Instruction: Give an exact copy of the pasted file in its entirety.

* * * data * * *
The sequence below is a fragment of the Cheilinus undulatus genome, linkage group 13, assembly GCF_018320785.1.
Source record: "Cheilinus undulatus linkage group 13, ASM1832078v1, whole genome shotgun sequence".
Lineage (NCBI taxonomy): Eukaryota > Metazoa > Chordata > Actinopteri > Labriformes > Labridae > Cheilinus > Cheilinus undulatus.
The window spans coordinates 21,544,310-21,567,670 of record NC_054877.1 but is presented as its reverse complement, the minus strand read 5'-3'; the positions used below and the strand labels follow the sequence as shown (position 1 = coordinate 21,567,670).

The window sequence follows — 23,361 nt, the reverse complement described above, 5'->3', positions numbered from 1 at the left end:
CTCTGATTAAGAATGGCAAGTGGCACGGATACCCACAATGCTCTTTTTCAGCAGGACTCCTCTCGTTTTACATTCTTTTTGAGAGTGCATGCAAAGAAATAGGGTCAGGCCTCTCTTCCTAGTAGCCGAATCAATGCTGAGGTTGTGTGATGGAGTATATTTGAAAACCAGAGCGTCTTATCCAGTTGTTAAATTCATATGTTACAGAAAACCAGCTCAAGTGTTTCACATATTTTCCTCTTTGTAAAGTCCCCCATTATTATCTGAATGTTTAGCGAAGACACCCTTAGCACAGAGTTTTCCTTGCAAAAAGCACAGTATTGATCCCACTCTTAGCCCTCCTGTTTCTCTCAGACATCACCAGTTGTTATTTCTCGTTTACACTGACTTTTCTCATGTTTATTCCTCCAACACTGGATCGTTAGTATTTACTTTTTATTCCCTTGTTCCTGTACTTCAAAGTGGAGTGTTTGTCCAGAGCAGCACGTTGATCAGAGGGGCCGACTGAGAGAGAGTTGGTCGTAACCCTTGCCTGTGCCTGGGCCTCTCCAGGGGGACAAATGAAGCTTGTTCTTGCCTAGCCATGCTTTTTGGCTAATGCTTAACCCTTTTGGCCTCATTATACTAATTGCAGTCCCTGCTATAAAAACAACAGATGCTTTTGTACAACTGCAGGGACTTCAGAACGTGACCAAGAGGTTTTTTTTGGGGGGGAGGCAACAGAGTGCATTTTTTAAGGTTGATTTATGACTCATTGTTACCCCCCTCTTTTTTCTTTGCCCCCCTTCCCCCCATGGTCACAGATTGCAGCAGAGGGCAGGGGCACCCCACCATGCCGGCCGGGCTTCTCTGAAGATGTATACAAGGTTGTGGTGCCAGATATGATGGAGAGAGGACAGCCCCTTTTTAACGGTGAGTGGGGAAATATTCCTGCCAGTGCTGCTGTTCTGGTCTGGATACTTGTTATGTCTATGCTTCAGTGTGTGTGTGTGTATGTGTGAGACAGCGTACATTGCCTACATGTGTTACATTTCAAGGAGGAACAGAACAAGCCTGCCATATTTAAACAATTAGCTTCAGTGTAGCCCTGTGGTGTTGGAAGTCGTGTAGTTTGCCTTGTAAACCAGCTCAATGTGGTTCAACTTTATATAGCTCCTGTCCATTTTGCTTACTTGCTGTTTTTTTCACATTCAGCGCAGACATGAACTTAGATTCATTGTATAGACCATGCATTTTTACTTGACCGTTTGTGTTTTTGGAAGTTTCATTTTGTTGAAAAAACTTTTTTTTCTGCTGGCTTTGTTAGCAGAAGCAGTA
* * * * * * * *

The sequence below is a fragment of the Cheilinus undulatus genome, linkage group 13, assembly GCF_018320785.1.
Source record: "Cheilinus undulatus linkage group 13, ASM1832078v1, whole genome shotgun sequence".
Lineage (NCBI taxonomy): Eukaryota > Metazoa > Chordata > Actinopteri > Labriformes > Labridae > Cheilinus > Cheilinus undulatus.
The window spans coordinates 21,544,310-21,567,670 of record NC_054877.1 but is presented as its reverse complement, the minus strand read 5'-3'; the positions used below and the strand labels follow the sequence as shown (position 1 = coordinate 21,567,670).

The window sequence follows — 23,361 nt, the reverse complement described above, 5'->3', positions numbered from 1 at the left end:
CTCTGATTAAGAATGGCAAGTGGCACGGATACCCACAATGCTCTTTTTCAGCAGGACTCCTCTCGTTTTACATTCTTTTTGAGAGTGCATGCAAAGAAATAGGGTCAGGCCTCTCTTCCTAGTAGCCGAATCAATGCTGAGGTTGTGTGATGGAGTATATTTGAAAACCAGAGCGTCTTATCCAGTTGTTAAATTCATATGTTACAGAAAACCAGCTCAAGTGTTTCACATATTTTCCTCTTTGTAAAGTCCCCCATTATTATCTGAATGTTTAGCGAAGACACCCTTAGCACAGAGTTTTCCTTGCAAAAAGCACAGTATTGATCCCACTCTTAGCCCTCCTGTTTCTCTCAGACATCACCAGTTGTTATTTCTCGTTTACACTGACTTTTCTCATGTTTATTCCTCCAACACTGGATCGTTAGTATTTACTTTTTATTCCCTTGTTCCTGTACTTCAAAGTGGAGTGTTTGTCCAGAGCAGCACGTTGATCAGAGGGGCCGACTGAGAGAGAGTTGGTCGTAACCCTTGCCTGTGCCTGGGCCTCTCCAGGGGGACAAATGAAGCTTGTTCTTGCCTAGCCATGCTTTTTGGCTAATGCTTAACCCTTTTGGCCTCATTATACTAATTGCAGTCCCTGCTATAAAAACAACAGATGCTTTTGTACAACTGCAGGGACTTCAGAACGTGACCAAGAGGTTTTTTTTGGGGGGGAGGCAACAGAGTGCATTTTTTAAGGTTGATTTATGACTCATTGTTACCCCCCTCTTTTTTCTTTGCCCCCCTTCCCCCCATGGTCACAGATTGCAGCAGAGGGCAGGGGCACCCCACCATGCCGGCCGGGCTTCTCTGAAGATGTATACAAGGTTGTGGTGCCAGATATGATGGAGAGAGGACAGCCCCTTTTTAACGGTGAGTGGGGAAATATTCCTGCCAGTGCTGCTGTTCTGGTCTGGATACTTGTTATGTCTATGCTTCAGTGTGTGTGTGTGTATGTGTGAGACAGCGTACATTGCCTACATGTGTTACATTTCAAGGAGGAACAGAACAAGCCTGCCATATTTAAACAATTAGCTTCAGTGTAGCCCTGTGGTGTTGGAAGTCGTGTAGTTTGCCTTGTAAACCAGCTCAATGTGGTTCAACTTTATATAGCTCCTGTCCATTTTGCTTACTTGCTGTTTTTTTCACATTCAGCGCAGACATGAACTTAGATTCATTGTATAGACCATGCATTTTTACTTGACCGTTTGTGTTTTTGGAAGTTTCATTTTGTTGAAAAAACTTTTTTTTCTGCTGGCTTTGTTAGCAGAAGCAGTA